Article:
Harmony of Dissonance
The Reaper's tried-and-true offense
is ever-present here. As per usual, Death will hover about and rely on the
conjured sickles to keep you busy. When Death sees an opening, it'll gear
up and lunge forward with its scythe; other times, it'll send the scythe spinning
forward like a boomerang; the weapon is most dangerous on its return. It shouldn't
be too tough to fight through the flurry and hit the real target. Death will
not allow you to overwhelm it with your whip attacks, however, as it'll randomly
vanish and appear elsewhere. As a final attack, it'll set up four parallel
slots for successive beams to quickly lower from the ceiling (similar to Dracula
attacks from Super Castlevania IV and Bloodlines).
Death's second form is very reminiscent
of the Bone Dragon King. Now half as large as the battle area, Death will
fly around in odd patterns and try to overwhelm you. However, you can only
be harmed by the scythes embedded onto its arms and tail. The objective is
to simply strike its skull--and to not get cornered and repeatedly damaged.
It will be a difficult task if you plan to stay grounded, so you may have
to use an advanced strategy: Climb on the middle of its bony back, where it's
safe, and get into a position where you can strike its skull again and again.
Don't stay on its back too long, though, or you may get trapped near the ceiling
and fall victim to its tail-sickle as it passes by.
Aria of Sorrow
Death goes back to residing in the
more conventional castle area--the clock tower. Once you enter its chamber,
it will begin making the usual endless array of hero-seeking sickles appear
from multiple locations at once; it will then separate from its scythe and
hover across the chamber while the weapon follows it, never straying too far
away. You'll immediately notice that you can't make contact with Death himself;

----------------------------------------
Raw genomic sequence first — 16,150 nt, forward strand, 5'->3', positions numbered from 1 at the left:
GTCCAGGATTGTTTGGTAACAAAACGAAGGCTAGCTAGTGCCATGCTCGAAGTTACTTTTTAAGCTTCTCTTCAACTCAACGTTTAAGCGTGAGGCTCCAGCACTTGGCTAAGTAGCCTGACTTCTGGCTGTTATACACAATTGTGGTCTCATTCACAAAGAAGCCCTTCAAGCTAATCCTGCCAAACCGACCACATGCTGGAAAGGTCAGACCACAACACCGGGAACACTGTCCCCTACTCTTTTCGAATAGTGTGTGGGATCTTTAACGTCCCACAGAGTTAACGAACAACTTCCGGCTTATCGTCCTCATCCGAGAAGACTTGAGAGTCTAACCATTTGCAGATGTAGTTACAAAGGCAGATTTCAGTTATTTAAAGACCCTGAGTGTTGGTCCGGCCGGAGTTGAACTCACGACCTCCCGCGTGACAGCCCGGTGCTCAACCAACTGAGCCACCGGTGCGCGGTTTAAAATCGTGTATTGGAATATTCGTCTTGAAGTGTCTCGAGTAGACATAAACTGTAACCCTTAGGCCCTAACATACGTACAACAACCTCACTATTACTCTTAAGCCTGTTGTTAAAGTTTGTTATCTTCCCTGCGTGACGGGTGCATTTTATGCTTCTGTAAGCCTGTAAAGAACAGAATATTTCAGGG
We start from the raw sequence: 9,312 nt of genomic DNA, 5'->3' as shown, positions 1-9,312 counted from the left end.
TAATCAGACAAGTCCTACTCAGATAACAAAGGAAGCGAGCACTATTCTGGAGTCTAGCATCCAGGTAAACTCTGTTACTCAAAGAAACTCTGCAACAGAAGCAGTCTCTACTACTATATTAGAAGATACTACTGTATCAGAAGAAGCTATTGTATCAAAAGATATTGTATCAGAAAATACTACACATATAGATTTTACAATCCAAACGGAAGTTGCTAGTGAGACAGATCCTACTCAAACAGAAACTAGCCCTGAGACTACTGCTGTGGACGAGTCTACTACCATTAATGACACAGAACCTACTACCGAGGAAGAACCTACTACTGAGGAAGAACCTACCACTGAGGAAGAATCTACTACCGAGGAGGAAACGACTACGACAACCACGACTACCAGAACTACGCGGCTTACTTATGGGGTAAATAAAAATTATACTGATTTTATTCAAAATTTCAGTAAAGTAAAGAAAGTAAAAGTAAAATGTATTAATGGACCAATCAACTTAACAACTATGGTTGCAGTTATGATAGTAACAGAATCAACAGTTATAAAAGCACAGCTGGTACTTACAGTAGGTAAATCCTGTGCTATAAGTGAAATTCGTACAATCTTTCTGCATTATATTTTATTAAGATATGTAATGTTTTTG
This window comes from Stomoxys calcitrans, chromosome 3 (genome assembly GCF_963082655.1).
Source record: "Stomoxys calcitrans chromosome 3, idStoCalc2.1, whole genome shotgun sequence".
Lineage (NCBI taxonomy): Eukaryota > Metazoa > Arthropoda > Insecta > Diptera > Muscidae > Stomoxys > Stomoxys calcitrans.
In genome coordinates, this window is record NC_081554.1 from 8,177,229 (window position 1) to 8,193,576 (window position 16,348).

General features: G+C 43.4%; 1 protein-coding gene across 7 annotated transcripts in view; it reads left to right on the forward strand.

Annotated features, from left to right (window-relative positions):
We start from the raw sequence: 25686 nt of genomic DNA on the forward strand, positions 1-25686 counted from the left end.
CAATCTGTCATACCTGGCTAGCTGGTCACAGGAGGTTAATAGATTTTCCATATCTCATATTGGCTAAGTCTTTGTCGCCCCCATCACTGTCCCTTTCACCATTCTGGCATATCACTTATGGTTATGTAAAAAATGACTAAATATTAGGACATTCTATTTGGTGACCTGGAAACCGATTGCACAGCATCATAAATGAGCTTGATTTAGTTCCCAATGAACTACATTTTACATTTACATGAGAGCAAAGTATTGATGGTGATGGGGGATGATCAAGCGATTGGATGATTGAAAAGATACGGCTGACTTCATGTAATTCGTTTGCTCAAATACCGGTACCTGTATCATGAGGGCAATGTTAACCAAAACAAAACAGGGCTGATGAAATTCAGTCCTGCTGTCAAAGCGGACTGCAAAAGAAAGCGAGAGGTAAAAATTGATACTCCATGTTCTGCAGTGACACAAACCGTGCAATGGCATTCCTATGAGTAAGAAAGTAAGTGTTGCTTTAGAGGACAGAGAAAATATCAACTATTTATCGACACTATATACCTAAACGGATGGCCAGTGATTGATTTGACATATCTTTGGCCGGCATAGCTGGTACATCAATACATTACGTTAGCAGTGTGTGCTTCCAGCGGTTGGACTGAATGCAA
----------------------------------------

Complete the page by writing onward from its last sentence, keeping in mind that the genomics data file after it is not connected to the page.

instead, you'll have to attack the scythe to cause damage. To make this more
difficult, as if the sickles aren't enough, he'll do one of two things: He'll
send the scythe twirling directly into your direction, or he'll make four
parallel beams shoot up from the ground where you stand, in succession; if
you don't stay in motion, you'll be trapped and damaged repeatedly.
When the scythe has taken enough abuse,
Death will pull out a new toy--a double edged scythe. Now Death will be able
to take damage, but you'll have to get close to inflict it; the range of the
scythe makes this tough. Death surely won't stay in place; he'll keep the
pressure on by executing three different attacks: (1) It'll lower to ground-level
and dash forward and then immediately back. The latter movement can catch
you off guard. (2) It'll make the scythe twirl into a ball and speedily circumnavigate
the room. (3) At mid-level, it'll throw the scythe twirling through the air
a short distance, like a boomerang, and then pull it back. The best time to
attack Death is when he releases the scythe during the latter two. Pay attention
to where it goes, though, since contact with the blades is crippling.
Lament of Innocence
As Mathias' ally and chief servant,
Death is the final boss of this game. The Reaper will start things off by
wisping both you and he away to his own personal battlefield. Death will always